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Another triumph, Bardo Pond's On the Ellipse proves that the band doesn't have to drastically change their music from album to album to keep it sounding fresh. Much like their former labelmates Mogwai, they continue to top themselves even if they're no longer among the most fashionable vanguard of underground rock. This album, Bardo Pond's sixth proper full-length, manages to be more abstract than 2001's Dilate, but it's just as accessible as that album, emphasizing the beauty of Isobel Sollenberger's vocals and flutes, as well as the restrained power of the band's formidable guitars and rhythm section. On the Ellipse is a much moodier experience, however, with most of its six songs hovering on the edge of reflective sadness and something darker. The outstanding album opener "JD" is an instant career highlight. Beginning with a relentless drone that switches between harsh and beautiful as it unfurls, the song lures the listener with five minutes of gentle acoustic guitars and Sollenberger's dreamy, brooding singing before unleashing a quintessentially Bardo Pond onslaught of distortion and drums. It's true that this description applies to most of the album -- and, indeed, most of the band's catalog -- but Pond remains the master of finding different ways to use extreme dynamics. "Dom's Lament" subtly shifts from quiet to loud while exploring the textures of its silken flutes, craggy guitars, and the quietly crisp drumming that holds it all together. The radiant, vaguely Indian "Test" floats on dense clouds of guitars and distant but powerful drums, lending it a beautiful but somewhat apocalyptic feel. "Every Man," a seven-minute epic, follows the more usual subdued brooding/slow-burning noise formula of the band's work, but the spare loveliness of its quiet sections and the washes of flutes in its louder parts reaffirm that nobody does stoned melancholy better than Pond. While the last third of On the Ellipse isn't as strong as the rest of the album, the post-modern hippie atmospherics of "Walking Clouds" and the dense, dour "Nights of Frogs" -- which recalls the band's Lapsed-era work -- don't detract from its hypnotic pull. While this album isn't radically different from the rest of Pond's work, the fact that it offers more of their compelling, challenging music is reason enough to celebrate it.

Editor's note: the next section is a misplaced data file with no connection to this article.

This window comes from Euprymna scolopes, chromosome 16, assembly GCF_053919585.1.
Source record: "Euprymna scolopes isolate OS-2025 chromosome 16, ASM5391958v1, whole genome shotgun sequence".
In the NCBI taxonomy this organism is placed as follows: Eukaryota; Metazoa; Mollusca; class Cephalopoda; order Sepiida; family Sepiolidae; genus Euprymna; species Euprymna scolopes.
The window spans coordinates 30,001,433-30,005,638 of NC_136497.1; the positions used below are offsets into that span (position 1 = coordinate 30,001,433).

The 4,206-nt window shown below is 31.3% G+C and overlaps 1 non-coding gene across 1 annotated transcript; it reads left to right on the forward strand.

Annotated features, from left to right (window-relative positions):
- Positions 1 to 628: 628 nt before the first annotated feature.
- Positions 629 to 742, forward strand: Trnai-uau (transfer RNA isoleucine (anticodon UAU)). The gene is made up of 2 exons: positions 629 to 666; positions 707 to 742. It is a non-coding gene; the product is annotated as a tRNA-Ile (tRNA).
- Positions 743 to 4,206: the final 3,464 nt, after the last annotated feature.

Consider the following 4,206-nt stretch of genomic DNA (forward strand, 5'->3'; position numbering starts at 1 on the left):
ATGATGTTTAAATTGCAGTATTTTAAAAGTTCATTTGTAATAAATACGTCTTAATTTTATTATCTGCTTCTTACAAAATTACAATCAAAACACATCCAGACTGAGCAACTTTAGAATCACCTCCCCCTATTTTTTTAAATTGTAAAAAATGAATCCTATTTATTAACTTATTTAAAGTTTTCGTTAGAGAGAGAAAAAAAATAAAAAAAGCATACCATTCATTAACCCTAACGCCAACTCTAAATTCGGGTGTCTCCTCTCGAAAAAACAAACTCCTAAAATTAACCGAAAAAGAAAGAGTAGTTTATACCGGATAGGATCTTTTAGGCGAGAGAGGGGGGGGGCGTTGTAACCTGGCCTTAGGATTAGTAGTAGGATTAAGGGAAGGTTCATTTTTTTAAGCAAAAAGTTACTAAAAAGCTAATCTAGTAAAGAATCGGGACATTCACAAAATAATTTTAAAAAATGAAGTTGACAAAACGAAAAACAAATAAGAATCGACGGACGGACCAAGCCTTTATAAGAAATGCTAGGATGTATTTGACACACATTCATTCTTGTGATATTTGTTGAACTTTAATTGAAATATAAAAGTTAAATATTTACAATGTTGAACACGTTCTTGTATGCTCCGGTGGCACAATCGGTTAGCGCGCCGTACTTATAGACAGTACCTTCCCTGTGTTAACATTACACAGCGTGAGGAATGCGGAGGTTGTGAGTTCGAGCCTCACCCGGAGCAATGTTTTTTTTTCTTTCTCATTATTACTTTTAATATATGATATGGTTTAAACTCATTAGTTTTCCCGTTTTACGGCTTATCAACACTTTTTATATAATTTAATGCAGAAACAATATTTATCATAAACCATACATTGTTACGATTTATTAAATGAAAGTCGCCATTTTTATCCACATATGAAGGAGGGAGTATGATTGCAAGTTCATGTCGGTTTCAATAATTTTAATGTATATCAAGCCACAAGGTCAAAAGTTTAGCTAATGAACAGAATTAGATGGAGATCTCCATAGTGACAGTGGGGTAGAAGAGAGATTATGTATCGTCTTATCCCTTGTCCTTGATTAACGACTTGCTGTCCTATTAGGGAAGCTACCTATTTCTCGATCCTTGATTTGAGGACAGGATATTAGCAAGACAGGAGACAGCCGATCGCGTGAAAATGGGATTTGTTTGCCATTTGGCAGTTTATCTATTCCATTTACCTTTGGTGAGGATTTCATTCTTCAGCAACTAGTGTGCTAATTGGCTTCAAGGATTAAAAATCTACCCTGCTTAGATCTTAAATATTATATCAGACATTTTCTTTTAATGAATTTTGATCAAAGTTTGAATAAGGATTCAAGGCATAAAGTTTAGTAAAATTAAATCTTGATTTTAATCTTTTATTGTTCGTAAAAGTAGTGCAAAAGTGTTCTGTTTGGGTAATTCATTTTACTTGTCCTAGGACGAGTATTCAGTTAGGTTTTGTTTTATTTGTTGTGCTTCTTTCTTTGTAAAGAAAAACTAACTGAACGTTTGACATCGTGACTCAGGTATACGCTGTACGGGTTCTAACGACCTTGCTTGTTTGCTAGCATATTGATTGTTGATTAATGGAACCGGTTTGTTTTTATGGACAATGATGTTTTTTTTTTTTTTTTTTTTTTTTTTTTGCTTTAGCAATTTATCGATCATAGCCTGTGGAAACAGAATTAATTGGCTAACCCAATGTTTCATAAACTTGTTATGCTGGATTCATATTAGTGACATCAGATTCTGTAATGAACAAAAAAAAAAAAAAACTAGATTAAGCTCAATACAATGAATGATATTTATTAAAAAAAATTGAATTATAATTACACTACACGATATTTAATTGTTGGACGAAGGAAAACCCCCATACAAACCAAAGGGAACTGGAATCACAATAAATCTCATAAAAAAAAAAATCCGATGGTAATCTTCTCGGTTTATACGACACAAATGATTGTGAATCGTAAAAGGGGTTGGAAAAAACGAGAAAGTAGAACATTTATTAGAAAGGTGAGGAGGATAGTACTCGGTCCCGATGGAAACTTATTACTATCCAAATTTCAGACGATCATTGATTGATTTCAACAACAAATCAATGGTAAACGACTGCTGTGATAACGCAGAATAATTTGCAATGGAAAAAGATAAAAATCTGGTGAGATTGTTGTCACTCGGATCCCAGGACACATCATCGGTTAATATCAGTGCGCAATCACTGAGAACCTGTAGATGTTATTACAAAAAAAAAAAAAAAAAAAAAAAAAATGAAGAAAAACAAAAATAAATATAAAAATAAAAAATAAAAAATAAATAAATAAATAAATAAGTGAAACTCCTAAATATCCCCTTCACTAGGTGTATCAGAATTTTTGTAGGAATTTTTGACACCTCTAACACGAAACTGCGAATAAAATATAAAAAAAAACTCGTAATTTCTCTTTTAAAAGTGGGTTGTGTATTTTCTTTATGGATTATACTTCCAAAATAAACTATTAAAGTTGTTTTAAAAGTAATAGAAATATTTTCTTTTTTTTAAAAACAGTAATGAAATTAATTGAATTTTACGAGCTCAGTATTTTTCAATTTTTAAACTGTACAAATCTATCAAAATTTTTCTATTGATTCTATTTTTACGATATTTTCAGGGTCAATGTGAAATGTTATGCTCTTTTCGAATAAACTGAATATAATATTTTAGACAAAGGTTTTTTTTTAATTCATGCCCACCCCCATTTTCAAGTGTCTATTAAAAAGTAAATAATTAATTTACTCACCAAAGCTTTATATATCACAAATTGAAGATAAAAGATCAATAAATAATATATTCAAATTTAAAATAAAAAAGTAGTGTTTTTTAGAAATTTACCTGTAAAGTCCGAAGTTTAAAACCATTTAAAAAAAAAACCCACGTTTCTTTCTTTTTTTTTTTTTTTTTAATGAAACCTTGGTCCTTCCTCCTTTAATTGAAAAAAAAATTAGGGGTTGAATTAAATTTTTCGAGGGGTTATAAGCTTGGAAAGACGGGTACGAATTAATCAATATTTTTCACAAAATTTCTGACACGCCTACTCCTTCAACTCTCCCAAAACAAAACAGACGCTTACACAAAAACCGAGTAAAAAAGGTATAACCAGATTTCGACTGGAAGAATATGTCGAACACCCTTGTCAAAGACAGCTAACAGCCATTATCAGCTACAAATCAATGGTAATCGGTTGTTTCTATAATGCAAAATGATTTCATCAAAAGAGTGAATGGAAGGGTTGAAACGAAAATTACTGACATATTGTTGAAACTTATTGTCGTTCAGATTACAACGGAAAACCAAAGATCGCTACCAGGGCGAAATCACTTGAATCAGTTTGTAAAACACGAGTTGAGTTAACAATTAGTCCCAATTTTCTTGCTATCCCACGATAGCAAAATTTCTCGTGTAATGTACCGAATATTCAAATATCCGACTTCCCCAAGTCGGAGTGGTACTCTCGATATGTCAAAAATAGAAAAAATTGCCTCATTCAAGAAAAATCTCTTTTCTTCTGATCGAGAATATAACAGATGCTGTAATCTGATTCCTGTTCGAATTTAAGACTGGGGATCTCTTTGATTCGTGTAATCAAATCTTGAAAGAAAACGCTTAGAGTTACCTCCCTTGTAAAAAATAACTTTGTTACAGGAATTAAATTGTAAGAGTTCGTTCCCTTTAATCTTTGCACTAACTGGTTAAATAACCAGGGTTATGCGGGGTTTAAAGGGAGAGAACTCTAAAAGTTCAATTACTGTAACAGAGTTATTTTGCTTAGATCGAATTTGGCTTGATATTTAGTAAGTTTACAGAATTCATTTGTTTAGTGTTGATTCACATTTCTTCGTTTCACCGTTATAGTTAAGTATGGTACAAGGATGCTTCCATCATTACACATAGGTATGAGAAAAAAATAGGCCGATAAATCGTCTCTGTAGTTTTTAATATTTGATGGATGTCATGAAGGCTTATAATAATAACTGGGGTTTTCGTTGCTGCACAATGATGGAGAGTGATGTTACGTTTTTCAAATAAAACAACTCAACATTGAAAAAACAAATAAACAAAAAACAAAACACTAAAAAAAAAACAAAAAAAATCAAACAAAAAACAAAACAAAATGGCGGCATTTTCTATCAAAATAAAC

Bardo Pond - On The Ellipse  (flac 351mb)

01 JD 7:25
02 Every Man 9:00
03 Dom's Lament 6:45
04 Test 9:51
05 Walking Clouds 7:13
06 Night Of Frogs 12:57

Bardo Pond - On The Ellipse   (ogg 128mb)